Kulsoom Hazara

Kulsoom Hazara (born 4 September 1988)[1][2] is a Pakistani karate player.

Kulsoom Hazara
Personal information
Born (1988-09-04) September 4, 1988 (age 33)
Quetta, Pakistan


Hazara is the youngest of four children: three sisters and one brother and belongs to the Hazara community of Quetta, Balochistan. She lost her mother to cancer at the age of two and her father to a heart attack at the age of 9.[2] On her father's death, her eldest sister, Fatima and her cousin and brother-in-law, Sarwar Ali became her guardians.[2] In 2000, due to the sectarian violence in her hometown, she shifted to Karachi.[2] The loss of her brother-in-law in 2003, proved traumatic and changed her life.[2] Kulsoom completed 13th South Asian Games in Kathmandu, Nepal, she won a gold and silver medal despite an injury, securing a place as a prominent karateka woman in South Asia. Outside of sports, Kulsoom also received his Masters in Health and Exercise from Karachi University. She now sees herself as a fitness consultant and coach helping future female karateka's.[3]


Her father got her admitted to a karate club owned by Sarwar Ali, when she was five.[2]


Hazara initially represented Pakistan Army before switching to WAPDA.[1] She won her first national level gold medal in 2005.[4]

Owing to her meritorious achievements, Hazara received 'Icon of the Nation' award in 2017.

2002 1st National Women Karate Championship Lahore 1 Bronze Medal
2004 National Games Quetta 1 Bronze Medal
2006 National Women Karate Championship Rawalpindi 1 Silver Medal
2008 National Women Karate Championship Lahore 2 Gold Medals
2009 National Women Karate Championship Hyderabad 3 Gold Medals  
2010 6th National Women Karate Championship Karachi 3 Gold Medals
2010 31st National Games Peshawar 3 Gold Medals
2012 Shaheed Benazir Bhutto 8th National Women Karate Championship Lahore 3 Gold medals  
2012 32nd National Games Lahore 3 Gold Medals  
2015 9th National Women Karate Championship Lahore 2 Gold Medals  
2016 10th National Women Karate Championship Lahore 2 Gold Medals  
2017 11th National Women Karate Championship Lahore 2 Gold Medals  
2018 12th National Women Karate Championship Sahiwal 2 Gold Medals  
2019 33rd National Games Peshawar 2 Gold Medals  
2019 13th National Women Karate Championship Lahore 2 Gold Medals  

She was also awarded with the Pride of Pakistan Award.[3]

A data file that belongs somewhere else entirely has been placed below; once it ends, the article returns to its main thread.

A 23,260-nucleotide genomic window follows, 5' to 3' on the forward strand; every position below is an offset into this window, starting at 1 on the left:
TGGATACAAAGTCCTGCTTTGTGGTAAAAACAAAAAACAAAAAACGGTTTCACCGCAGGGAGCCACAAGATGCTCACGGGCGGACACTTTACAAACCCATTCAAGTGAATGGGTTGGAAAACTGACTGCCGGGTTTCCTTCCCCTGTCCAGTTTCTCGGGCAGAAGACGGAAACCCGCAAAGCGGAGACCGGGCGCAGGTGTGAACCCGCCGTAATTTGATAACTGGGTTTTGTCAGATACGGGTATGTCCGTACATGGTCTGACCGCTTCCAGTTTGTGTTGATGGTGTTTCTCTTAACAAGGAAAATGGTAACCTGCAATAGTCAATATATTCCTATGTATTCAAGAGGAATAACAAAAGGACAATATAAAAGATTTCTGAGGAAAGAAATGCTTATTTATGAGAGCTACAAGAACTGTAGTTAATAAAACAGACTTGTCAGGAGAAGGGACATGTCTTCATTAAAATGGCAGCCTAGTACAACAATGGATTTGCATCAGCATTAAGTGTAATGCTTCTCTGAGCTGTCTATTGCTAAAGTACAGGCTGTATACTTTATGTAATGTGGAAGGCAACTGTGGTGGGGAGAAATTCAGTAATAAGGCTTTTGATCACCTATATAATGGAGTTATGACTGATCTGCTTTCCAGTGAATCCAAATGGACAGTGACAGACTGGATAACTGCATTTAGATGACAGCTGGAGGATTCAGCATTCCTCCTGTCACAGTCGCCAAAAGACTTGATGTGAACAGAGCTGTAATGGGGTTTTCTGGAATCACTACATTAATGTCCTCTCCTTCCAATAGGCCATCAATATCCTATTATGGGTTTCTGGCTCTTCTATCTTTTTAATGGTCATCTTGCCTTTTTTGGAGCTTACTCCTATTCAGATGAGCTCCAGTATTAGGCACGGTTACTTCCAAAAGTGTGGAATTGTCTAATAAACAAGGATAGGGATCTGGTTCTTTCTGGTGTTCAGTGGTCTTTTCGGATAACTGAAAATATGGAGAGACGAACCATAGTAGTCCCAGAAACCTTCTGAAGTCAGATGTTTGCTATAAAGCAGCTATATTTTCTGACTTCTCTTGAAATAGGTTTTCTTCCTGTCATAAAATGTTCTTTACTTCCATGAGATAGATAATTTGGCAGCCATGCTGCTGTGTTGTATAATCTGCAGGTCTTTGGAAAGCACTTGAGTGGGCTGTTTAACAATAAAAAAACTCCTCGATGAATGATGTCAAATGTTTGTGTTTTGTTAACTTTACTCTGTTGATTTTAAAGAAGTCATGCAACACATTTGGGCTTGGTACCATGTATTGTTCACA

She represented Pakistan for the first time at the 4th Islamic Women's Games held in Tehran, Iran in 2005.[2] She came fifth.[2]

In 2010, she won her first medals, two bronze at the South Asian Games held in Dhaka, Bangladesh.[2]

In 2012, she was part of the first ever women's team sent to the Asian Championships, which were held in Tashkent, Uzbekistan.[5]

At the 2016 South Asian Karate Championship held in New Delhi, India, she won two medals: a gold and a silver.[2] In the 2017 Championship held in Colombo, Sri Lanka, she won another gold in -68 kg and a bronze in team kumite.[6] In the -68 kg final she defended her title by defeating her opponent by 10 points to 2.[7]

In 2018, she participated in the Asian Games held in Jakarta, Indonesia.[1]

At the 2019 South Asian Games in Kathmandu, Nepal, Hazara won gold in the team kumite event and a silver in the -68 kg event.[8]


Hazara has participated in the following international events:[2]

  1. 4th Islamic Women Games 2005, Tehran, Iran
  2. 10th South Asian Games 2006, Colombo, Sri Lanka
  3. 11th South Asian Games 2010, Dhaka, Bangladesh
  4. 11th Senior Cadet AKF (Asian) Championship 2012, Tashkent, Uzbekistan
  5. 17th Asian Games 2014, Incheon, South Korea
  6. 3rd South Asian Karate Championship 2016, New Delhi, India
  7. 4th South Asian karate championship 2017, Colombo, Sri Lanka
  8. 4th Islamic Solidarity Game 2017, Baku, Azerbaijan
  9. Karate 1 Premier League 2017, Dubai, UAE
  10. 15th AKF Senior Championship 2018, Amman, Jordan
  11. 18th Asian Games 2018, Jakarta, Indonesia
  12. Karate 1 Series A 2018, Shanghai, China
  13. 13th South Asian Games 2019, Kathmandu, Nepal


In 2018, Sharmeen Obaid-Chinoy made a short film about her titled, "Kulsoom Hazara - The Karate Wonder"


  1. ^ a b c "A brief story of Pakistan's Karate superstar Kulsoom Hazara". MM News TV. 2019-12-31. Retrieved 2020-11-16.
  2. ^ a b c d e f g h i j k Khan, Muhammad Asif (2019-12-22). "KARATE: THE FIGHTING SPIRIT". DAWN.COM. Retrieved 2020-11-16.
  3. ^ a b "Kulsoom Hazara tributed in HBL PSL6 as Our Heroes". Life In Pakistan. 2021-02-25. Retrieved 2021-02-25.
  4. ^ Adil, Hafsa. "'Role model': Pakistan's Hazara woman packing a punch". www.aljazeera.com. Retrieved 2020-11-16.
  5. ^ "When deaths, unhappy relatives failed to bring Kulsoom down". The Express Tribune. 2012-07-10. Retrieved 2020-11-16.
  6. ^ "Pakistan Karate Federation (Pakistan Olympic Association)". nocpakistan.org. Retrieved 2020-11-16.{{cite web}}: CS1 maint: url-status (link)
  7. ^ "Karate star Kulsoom wants women to follow her example". The Express Tribune. 2017-11-13. Retrieved 2020-11-16.
  8. ^ "Karate". South Asian Games Nepal 2019. Retrieved 2020-11-16.